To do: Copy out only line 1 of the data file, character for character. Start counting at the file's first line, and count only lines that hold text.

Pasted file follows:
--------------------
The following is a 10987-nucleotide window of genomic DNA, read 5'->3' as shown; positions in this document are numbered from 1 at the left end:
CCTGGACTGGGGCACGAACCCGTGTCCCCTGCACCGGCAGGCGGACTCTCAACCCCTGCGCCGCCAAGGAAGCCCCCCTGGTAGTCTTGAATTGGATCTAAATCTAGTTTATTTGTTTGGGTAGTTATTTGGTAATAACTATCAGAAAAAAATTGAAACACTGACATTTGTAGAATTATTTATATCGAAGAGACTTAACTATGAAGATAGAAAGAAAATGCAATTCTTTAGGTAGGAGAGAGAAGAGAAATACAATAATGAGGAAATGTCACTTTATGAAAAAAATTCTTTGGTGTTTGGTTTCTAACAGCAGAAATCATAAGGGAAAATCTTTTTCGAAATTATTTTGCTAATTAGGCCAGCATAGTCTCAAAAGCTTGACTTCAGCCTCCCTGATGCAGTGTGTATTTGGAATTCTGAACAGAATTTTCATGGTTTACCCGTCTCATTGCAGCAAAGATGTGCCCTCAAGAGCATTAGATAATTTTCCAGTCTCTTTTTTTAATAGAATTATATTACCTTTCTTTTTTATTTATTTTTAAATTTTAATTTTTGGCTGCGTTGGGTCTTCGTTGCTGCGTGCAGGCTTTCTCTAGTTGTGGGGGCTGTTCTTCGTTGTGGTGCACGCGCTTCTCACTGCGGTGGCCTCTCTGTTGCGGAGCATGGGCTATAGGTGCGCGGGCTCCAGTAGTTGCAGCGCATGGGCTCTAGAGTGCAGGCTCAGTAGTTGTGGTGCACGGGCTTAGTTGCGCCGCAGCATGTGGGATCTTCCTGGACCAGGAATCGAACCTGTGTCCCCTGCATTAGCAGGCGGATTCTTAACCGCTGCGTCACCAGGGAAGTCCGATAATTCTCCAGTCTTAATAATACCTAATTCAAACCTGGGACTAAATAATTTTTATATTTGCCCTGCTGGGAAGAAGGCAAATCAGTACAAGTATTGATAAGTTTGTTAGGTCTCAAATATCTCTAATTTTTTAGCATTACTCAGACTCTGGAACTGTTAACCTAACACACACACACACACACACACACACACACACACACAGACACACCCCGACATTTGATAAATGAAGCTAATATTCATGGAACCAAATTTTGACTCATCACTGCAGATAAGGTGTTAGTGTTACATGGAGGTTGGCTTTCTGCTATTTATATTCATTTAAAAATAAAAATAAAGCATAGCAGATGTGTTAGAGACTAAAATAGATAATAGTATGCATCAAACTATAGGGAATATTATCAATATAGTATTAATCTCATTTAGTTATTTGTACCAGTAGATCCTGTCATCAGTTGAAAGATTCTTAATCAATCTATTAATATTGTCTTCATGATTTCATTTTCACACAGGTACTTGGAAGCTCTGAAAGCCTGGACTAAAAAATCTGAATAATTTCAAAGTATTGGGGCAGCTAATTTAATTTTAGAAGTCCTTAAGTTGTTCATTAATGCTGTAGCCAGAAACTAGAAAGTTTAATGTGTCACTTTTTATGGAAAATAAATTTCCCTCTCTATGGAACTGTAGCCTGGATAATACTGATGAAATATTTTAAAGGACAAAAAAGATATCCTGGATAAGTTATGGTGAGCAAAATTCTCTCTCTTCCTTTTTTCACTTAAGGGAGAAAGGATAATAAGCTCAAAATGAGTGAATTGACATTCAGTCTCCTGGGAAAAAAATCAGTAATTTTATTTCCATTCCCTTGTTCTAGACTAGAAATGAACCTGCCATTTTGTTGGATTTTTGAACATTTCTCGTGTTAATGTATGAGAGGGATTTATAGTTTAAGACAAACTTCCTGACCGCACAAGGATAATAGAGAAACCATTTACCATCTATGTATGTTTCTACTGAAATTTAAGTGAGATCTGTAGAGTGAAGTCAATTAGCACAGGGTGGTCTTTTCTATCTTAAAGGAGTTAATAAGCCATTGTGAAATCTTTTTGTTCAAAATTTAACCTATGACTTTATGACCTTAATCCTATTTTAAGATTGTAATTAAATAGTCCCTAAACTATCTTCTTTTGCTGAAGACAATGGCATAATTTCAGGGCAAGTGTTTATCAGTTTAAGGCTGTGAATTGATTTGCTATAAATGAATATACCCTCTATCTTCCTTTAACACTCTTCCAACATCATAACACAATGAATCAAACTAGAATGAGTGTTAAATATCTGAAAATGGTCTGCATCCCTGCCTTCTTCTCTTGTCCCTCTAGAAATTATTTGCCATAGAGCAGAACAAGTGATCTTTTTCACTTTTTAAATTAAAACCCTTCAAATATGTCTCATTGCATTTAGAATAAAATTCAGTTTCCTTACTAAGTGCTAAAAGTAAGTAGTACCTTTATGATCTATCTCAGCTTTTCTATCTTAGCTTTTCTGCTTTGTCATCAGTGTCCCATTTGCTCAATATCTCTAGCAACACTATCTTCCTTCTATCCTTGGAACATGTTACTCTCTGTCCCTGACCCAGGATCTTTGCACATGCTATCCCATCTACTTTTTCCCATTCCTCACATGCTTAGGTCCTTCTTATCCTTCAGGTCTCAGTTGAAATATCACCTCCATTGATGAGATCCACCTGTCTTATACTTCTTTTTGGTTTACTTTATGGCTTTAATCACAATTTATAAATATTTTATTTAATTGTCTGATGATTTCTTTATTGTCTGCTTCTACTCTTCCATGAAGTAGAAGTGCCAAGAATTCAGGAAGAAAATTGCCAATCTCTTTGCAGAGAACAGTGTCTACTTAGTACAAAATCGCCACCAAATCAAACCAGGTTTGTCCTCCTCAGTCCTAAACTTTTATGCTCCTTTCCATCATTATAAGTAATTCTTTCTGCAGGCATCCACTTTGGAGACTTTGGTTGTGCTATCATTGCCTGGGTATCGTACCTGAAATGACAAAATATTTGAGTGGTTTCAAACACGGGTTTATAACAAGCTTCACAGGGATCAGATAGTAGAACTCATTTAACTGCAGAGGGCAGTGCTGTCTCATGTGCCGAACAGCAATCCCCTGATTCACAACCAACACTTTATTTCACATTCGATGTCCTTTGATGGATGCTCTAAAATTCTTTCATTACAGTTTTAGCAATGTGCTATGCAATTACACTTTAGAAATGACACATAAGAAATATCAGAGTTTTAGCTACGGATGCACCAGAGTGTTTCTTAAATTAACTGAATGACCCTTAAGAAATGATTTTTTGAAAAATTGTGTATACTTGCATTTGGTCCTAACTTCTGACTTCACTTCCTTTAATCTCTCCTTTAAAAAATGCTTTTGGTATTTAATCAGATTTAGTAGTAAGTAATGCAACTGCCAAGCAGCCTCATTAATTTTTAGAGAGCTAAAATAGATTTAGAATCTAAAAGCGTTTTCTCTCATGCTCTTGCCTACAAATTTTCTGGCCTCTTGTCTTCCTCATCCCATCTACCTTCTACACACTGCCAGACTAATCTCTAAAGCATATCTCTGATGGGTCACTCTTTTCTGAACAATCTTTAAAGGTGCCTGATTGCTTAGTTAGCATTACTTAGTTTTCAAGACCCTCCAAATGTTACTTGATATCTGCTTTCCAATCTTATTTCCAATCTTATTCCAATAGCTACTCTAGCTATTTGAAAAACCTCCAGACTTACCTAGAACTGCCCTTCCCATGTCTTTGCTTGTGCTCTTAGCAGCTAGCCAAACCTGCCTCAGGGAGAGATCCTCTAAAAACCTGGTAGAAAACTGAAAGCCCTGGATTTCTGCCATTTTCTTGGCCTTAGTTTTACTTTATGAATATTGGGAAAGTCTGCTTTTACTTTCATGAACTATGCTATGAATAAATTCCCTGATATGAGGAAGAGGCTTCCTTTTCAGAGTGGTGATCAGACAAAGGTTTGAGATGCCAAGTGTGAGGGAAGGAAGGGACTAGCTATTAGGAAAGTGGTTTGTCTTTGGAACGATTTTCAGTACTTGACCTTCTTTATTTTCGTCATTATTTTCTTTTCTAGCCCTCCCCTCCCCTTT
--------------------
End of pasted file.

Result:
The following is a 10987-nucleotide window of genomic DNA, read 5'->3' as shown; positions in this document are numbered from 1 at the left end: